Prime sites not likely to be developed any time soon
The Press' property editor Liz McDonald investigates the story behind two of Christchurch's most notorious eyesores.
Most Christchurch residents have seen the properties - the old saleyards opposite Hagley Park, once called the city's most notorious eyesore, and the overgrown and dilapidated Antonio House in Riccarton Rd.
The unhappy neighbours and the beleaguered Christchurch City Council are certainly familiar with both sites.
But little is known about the owners themselves - the mysterious overseas developers who never developed. They have variously been described in media reports as Korean, Taiwanese, or simply foreign.
The properties are owned by the Chiu family who came to Christchurch from Taiwan and now move between both places. The family is Ching-yang Chiu, his wife, Shern Yun-shian Chiu, and their University of Canterbury-educated daughter and son, Mu Han and Wei-lun.
Their Christchurch development holdings alone have rating valuations exceeding $20 million, and they pay close to $130,000 a year in rates while earning little or no income from the assets.
Twenty years ago, the Chius bought Antonio House in Upper Riccarton, a heritage-listed brick mansion with 279 rooms on 1.5 hectares. But their efforts to turn it into motels foundered a decade ago, a mortgagee's attempt to sell it in 2008 came to nothing, and today locals run working bees to keep the weeds down.
Even bigger and more valuable is the family's six-hectare saleyard and truck park site in Deans Ave, bought in 1997.
The Chius' bid to put a hotel on it became a costly and fruitless battle with authorities, and by the time a six-storey apartment block was agreed upon, the global downturn hit and the plan was shelved. Attempts to sell the subdivided truck yard chunk of the site in 2006 failed.
Both development sites now languish, amassing thick council files of fire hazard, abatement and obstruction notices, complaints from citizenry, and details of staff visits over squatters and rubbish, plus a prosecution.
Then there was the Chius' appeal against the council's Blenheim Rd deviation, delaying the multimillion-dollar project for more than a year and costing the family $38,000 in court costs when they provided no evidence.
All four Chius are shareholders in either one or both of their property ownership companies, Neowell Investments and Wellstar. Some of them are in Taiwan and their double-storey brick home, valued at more than $1 million on a back section in Clyde Rd in Ilam, is tenanted. Mu Han owns a business registered in the city, and Wei-lun is the only family member registered on a Christchurch electoral roll.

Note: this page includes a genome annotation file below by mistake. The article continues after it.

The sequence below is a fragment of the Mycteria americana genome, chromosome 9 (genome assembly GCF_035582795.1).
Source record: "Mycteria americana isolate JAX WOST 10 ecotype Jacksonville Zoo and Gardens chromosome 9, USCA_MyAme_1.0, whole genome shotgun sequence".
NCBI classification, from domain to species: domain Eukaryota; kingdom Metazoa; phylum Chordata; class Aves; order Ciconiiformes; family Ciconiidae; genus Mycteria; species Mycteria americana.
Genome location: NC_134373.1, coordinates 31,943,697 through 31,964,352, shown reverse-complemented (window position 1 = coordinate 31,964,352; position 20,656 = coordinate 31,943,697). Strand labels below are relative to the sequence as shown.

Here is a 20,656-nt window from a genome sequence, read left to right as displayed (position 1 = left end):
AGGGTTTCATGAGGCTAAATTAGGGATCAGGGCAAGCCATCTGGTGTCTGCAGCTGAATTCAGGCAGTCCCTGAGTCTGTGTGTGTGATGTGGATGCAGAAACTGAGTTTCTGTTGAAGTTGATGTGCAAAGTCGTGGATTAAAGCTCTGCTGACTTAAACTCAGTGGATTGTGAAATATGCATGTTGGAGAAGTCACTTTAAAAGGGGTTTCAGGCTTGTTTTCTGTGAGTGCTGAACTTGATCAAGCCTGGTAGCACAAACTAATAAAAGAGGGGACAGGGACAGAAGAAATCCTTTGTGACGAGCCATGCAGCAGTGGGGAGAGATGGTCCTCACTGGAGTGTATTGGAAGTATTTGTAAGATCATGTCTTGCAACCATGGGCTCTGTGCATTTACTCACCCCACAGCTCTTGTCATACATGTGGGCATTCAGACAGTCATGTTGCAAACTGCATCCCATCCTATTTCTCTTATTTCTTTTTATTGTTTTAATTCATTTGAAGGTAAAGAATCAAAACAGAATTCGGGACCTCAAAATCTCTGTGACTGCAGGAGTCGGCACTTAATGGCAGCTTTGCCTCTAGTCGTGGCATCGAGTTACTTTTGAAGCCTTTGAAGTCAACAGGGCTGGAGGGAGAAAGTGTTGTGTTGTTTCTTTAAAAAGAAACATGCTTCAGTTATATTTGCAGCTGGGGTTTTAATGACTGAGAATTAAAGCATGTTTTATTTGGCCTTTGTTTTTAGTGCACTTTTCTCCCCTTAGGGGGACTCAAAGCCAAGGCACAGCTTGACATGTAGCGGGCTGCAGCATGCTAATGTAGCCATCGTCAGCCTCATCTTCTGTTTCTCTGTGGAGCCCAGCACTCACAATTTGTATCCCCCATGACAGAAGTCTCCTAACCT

Associates say the family is private, despite their headline-grabbing property enterprises.
Their lawyer said they fly back and forth, their accountant corresponds mostly by email, and a real estate agent who has handled millions of dollars worth of their property said he has never met them.
Ching-yang Chiu spoke briefly to The Press from his home in the Taiwanese capital of Taipei, but has little English and did not answer questions. Other family members did not return messages.
Instead, the public face of the Chiu's Christchurch property business is Wellstar director Seam Kheon (Sam) Yau.
Malaysian-born Yau is not media-shy. A convenience store owner, justice of the peace, and spokesman for the Canterbury Malaysian Society, he ran second to Gerry Brownlee as the Labour Party parliamentary candidate for Ilam in 2008.
Yau defended the Chius' enterprises to The Press, blaming the council for the development hassles, and New Zealand society for the vandalism, theft and squatting on private property.
He said they would still like to develop their land, and believes some of the public criticism is racially based.
So how have the family's valuable development sites become public nuisances?
Ching-yang Chiu is said to have extensive property development experience overseas.
One Christchurch associate said the Chius "had developed properties all around the world, so they absolutely could have done so here, but we are far more regulatory and the market absolutely clobbered them. In some places overseas, if you want to put up a hotel you can."
Real estate sources say the properties were too big, making roading and subdivision too costly even without the drawn-out zoning battles, and pricing them out of the reach of local developers who may have taken them on.
For now at least, none of that seems to have changed. The two prime sites are still providing only capital gain for their owners, rates for the city, and plenty of work for council staff.